Saturday, March 31, 2007
It's been such a week,
I've been too pooped to log. Haven't even gotten much writing in this week. Will
try to remedy that this weekend. 'Course, now I'm pooped because I just mowed
the yard. How come that hill keeps getting a little steeper every year?
Phred is set to come over tonight for dinner and a movie. I think it'll be
Casino Royale, which I haven't watched yet this week.
And it's time for another archiving of The Log. Mercy.
Thursday, March 22, 2007
I did my part to
pervert contribute to higher education today by visiting my
Golda's creative writing class at Guilford Tech to talk about the world of
publishing and the business of writing. It turned out to be very enjoyable, with
perhaps twenty students, all of whom struck me as very receptive. The questions
were thoughtful and relevant not just of the "where do you get your ideas?"
variety. I don't mind handling presentations in classrooms when the students are
there because they want to be, rather than because the law says they have to be
or because Mom and Dad thought it would be a good idea. I've suffered through a
few stints with young kids in my time, and I'd just as soon be thrown into a
cage filled with deranged scorpions.
A couple of interesting surprises. One was that the son of one of my coworkers
was in the class. The other was that my brother
Phred's good friend Kristi is also a prof there. Who knew? So after the
class, the three of us went to lunch at the Saigon restaurant, one of the best
bets around for Vietnamese chow. Given the monstrous workload I've been having
to deal with at the office, it was one helluva welcome break. I hope the class
got something worthwhile out of it; I, at least, got an excellent lunch.
Wednesday, March 21,
Sometimes I miss the
days of making prank phone calls.
When I was between the ages of 10 and 15, give
or take a decade or so, I was the diehard crank caller. Generally just harmless
fun you know, of the "I'm lost at the supermarket and I can't find my momma"
ilk. Now and again, I made calls that made me feel bad later, such as when I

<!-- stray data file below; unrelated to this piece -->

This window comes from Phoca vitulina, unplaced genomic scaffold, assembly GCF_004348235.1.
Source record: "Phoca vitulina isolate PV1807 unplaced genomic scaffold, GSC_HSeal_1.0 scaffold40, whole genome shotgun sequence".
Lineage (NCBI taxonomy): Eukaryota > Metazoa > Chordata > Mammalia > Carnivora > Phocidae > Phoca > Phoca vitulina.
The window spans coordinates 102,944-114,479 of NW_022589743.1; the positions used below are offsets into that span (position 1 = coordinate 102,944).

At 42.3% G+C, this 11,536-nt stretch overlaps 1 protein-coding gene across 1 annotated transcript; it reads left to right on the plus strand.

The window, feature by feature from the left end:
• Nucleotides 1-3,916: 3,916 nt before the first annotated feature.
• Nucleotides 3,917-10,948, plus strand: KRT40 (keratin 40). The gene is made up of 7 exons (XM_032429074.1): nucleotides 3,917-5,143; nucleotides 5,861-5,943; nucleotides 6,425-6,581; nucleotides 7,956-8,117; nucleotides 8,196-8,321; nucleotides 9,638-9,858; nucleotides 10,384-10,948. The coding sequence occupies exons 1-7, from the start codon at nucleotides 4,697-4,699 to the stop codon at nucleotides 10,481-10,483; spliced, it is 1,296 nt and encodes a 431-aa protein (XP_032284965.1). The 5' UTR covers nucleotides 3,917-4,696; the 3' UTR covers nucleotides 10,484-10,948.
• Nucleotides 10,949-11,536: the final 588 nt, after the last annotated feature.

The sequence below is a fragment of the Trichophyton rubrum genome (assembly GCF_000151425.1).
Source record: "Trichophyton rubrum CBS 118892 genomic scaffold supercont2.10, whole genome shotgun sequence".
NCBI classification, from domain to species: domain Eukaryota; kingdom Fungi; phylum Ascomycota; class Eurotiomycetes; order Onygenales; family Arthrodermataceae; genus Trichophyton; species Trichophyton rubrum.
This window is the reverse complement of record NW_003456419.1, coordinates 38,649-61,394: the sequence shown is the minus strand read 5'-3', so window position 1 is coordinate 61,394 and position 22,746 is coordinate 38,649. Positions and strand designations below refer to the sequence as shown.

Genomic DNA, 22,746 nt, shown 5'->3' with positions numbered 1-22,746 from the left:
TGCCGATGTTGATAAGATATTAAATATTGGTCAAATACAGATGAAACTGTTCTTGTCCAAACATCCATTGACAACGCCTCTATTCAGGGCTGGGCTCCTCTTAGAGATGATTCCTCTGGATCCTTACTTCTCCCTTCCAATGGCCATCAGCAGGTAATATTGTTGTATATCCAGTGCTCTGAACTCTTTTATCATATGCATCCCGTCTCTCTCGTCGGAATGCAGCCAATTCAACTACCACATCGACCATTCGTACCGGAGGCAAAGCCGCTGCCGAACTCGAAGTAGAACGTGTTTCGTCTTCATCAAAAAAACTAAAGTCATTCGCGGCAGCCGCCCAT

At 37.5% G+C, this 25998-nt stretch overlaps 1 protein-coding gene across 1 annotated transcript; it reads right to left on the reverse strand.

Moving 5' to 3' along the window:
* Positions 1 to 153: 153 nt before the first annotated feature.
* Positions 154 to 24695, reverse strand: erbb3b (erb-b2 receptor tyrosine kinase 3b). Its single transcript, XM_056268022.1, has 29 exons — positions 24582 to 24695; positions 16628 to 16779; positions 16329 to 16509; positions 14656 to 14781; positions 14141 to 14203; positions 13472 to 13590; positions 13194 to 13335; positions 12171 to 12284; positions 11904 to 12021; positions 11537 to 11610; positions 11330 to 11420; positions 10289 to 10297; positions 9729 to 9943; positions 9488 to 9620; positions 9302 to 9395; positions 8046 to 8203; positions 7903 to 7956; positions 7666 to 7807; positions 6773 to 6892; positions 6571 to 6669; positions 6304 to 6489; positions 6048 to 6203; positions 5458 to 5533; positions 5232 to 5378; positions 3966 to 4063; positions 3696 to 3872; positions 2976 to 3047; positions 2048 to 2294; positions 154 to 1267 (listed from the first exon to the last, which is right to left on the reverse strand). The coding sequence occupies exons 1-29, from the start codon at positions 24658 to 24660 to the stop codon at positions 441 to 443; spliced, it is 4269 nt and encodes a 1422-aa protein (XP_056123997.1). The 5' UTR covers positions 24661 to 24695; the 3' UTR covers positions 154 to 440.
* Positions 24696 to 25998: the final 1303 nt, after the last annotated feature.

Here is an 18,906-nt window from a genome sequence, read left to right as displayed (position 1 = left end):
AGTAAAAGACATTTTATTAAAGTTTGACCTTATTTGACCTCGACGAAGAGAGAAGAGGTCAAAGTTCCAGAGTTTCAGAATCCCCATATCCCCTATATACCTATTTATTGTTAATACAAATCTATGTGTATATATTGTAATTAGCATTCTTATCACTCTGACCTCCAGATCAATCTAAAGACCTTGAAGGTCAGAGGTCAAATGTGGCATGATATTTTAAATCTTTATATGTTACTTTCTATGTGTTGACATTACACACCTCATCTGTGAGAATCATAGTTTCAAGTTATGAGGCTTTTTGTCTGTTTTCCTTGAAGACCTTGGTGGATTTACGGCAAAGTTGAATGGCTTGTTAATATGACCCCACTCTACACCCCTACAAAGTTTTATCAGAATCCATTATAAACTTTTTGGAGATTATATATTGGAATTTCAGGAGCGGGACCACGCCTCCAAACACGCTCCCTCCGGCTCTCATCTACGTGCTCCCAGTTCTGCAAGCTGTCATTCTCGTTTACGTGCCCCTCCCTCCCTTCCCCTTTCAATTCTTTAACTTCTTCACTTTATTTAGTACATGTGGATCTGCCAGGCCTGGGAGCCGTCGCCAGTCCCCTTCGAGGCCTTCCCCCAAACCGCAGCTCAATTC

presented myself as "Mother Bell" from radio station WDUM and promised the
call recipient ten dollars for saying "hello" when he or she answered the phone. I got a
lot of mailing addresses that way, and it grieves me to think that people were
once so trusting. Needless to say, they never received a penny, and for this
particular sin, I
flagellated myself appropriately in later years. Or at least I allowed my wife
My favorite, though, was a series of calls I made in the summer and fall of
1973. I was 14 years old and was learning that I had inherited my dad's temper.
Unlike Dad, I sometimes enjoyed acting on it and paying back tenfold certain
people who offended me.
There was once a woman called the Pinocchio Lady. I found her by misdialing my
friend Charles's phone number. When she answered, I thought it was his mother,
so I asked for Charles. "Charles?!" exploded a very cranky, high-pitched, nasal
voice. "There ain't no Charles here. And don't you ever, ever call
this number again."
Ah. A challenge. Well, I called back the number I thought perhaps I had
dialed by mistake, and sure enough, that was it. "Oh, it's you again!" she
wailed. "I TOLD YOU TO NOT CALL HERE!"
"You sound like you have a really big nose," I said. "Are you the Pinocchio
"Pinocchio lady? I don't know what that is. You hang up RIGHT NOW and don't you EVER
call back here again!"
Guess who called the Pinocchio lady day in and day out for many weeks. Yes, and when
I told my friend Charles about this, he happily joined in the fun. We took turns
calling and recording them with my little Lloyds cassette tape recorder.
Usually, I'd start out pleasant, with something like, "Hello, have I reached the
E****'s residence?" When the affirmative reply came, I'd holler, "No, I haven't!
I've reached the Pinocchio lady!" One time, I told the poor woman I was going to
cut off her long nose with a cross-cut saw, and that was how I learned some of
the words that I use today when I'm really peeved.
Finally, one day, a gruff male answered. When I asked if he was the
Pinocchio man, he said that he actually wasn't, but that he was going to
have the phone tapped so he could find out who we "damned little pests" were. That
scared me a little, so I didn't call back for a couple of days.
Eventually, we grew tired of this sport and moved on to calling the parents of
kids we didn't like and telling them that their children had stolen some copies
of Playboy magazine from the local newsstand and hidden them under their
mattresses. (I have no idea how many of them actually got caught with hidden
copies of Playboy).
Over a decade later, when I lived in Chicago, one day, just on a whim, I dialed
the Pinocchio lady's number (it was still firmly etched into my memory, and I
still remember it to this day), and when Mrs. E****'s familiar voice answered, I
almost...almost...followed through with the cruel quip, "Hey, Pinocchio
lady. Remember me? I'm out now!"